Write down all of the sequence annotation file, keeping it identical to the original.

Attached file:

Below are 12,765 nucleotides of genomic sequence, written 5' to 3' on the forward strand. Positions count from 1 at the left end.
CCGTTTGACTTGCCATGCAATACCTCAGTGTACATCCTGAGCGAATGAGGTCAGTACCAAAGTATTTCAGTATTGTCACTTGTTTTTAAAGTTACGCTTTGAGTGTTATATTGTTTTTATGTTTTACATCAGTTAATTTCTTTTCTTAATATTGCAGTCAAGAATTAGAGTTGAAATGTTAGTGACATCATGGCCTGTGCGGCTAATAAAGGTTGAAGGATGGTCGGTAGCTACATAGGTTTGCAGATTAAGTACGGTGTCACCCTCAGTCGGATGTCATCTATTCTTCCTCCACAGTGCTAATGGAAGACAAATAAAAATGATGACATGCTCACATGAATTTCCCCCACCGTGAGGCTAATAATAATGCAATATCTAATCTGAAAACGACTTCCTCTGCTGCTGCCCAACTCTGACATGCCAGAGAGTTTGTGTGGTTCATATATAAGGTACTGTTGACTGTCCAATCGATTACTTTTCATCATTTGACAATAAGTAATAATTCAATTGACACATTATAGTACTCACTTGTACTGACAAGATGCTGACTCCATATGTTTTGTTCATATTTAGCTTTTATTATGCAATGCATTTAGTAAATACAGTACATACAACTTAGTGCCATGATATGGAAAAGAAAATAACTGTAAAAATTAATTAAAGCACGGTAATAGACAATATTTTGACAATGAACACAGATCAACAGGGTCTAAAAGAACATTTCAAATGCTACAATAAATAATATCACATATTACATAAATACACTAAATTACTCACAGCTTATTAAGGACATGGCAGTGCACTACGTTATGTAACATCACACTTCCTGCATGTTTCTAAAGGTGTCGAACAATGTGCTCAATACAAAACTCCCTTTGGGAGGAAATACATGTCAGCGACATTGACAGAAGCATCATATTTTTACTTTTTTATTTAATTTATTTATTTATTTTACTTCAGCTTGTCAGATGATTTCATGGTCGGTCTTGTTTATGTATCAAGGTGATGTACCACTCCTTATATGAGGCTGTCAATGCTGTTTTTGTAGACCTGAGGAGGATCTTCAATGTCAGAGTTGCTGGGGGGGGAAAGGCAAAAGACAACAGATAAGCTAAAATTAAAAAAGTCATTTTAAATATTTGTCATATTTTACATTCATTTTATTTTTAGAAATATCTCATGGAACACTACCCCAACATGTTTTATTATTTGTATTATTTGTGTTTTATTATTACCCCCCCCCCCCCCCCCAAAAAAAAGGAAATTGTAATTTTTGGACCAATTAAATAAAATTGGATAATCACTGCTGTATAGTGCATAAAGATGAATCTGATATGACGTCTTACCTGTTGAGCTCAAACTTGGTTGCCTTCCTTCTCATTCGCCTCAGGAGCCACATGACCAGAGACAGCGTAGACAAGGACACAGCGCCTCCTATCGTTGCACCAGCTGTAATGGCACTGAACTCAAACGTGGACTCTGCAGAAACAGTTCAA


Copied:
Below are 12,765 nucleotides of genomic sequence, written 5' to 3' on the forward strand. Positions count from 1 at the left end.
CCGTTTGACTTGCCATGCAATACCTCAGTGTACATCCTGAGCGAATGAGGTCAGTACCAAAGTATTTCAGTATTGTCACTTGTTTTTAAAGTTACGCTTTGAGTGTTATATTGTTTTTATGTTTTACATCAGTTAATTTCTTTTCTTAATATTGCAGTCAAGAATTAGAGTTGAAATGTTAGTGACATCATGGCCTGTGCGGCTAATAAAGGTTGAAGGATGGTCGGTAGCTACATAGGTTTGCAGATTAAGTACGGTGTCACCCTCAGTCGGATGTCATCTATTCTTCCTCCACAGTGCTAATGGAAGACAAATAAAAATGATGACATGCTCACATGAATTTCCCCCACCGTGAGGCTAATAATAATGCAATATCTAATCTGAAAACGACTTCCTCTGCTGCTGCCCAACTCTGACATGCCAGAGAGTTTGTGTGGTTCATATATAAGGTACTGTTGACTGTCCAATCGATTACTTTTCATCATTTGACAATAAGTAATAATTCAATTGACACATTATAGTACTCACTTGTACTGACAAGATGCTGACTCCATATGTTTTGTTCATATTTAGCTTTTATTATGCAATGCATTTAGTAAATACAGTACATACAACTTAGTGCCATGATATGGAAAAGAAAATAACTGTAAAAATTAATTAAAGCACGGTAATAGACAATATTTTGACAATGAACACAGATCAACAGGGTCTAAAAGAACATTTCAAATGCTACAATAAATAATATCACATATTACATAAATACACTAAATTACTCACAGCTTATTAAGGACATGGCAGTGCACTACGTTATGTAACATCACACTTCCTGCATGTTTCTAAAGGTGTCGAACAATGTGCTCAATACAAAACTCCCTTTGGGAGGAAATACATGTCAGCGACATTGACAGAAGCATCATATTTTTACTTTTTTATTTAATTTATTTATTTATTTTACTTCAGCTTGTCAGATGATTTCATGGTCGGTCTTGTTTATGTATCAAGGTGATGTACCACTCCTTATATGAGGCTGTCAATGCTGTTTTTGTAGACCTGAGGAGGATCTTCAATGTCAGAGTTGCTGGGGGGGGAAAGGCAAAAGACAACAGATAAGCTAAAATTAAAAAAGTCATTTTAAATATTTGTCATATTTTACATTCATTTTATTTTTAGAAATATCTCATGGAACACTACCCCAACATGTTTTATTATTTGTATTATTTGTGTTTTATTATTACCCCCCCCCCCCCCCCCAAAAAAAAGGAAATTGTAATTTTTGGACCAATTAAATAAAATTGGATAATCACTGCTGTATAGTGCATAAAGATGAATCTGATATGACGTCTTACCTGTTGAGCTCAAACTTGGTTGCCTTCCTTCTCATTCGCCTCAGGAGCCACATGACCAGAGACAGCGTAGACAAGGACACAGCGCCTCCTATCGTTGCACCAGCTGTAATGGCACTGAACTCAAACGTGGACTCTGCAGAAACAGTTCAA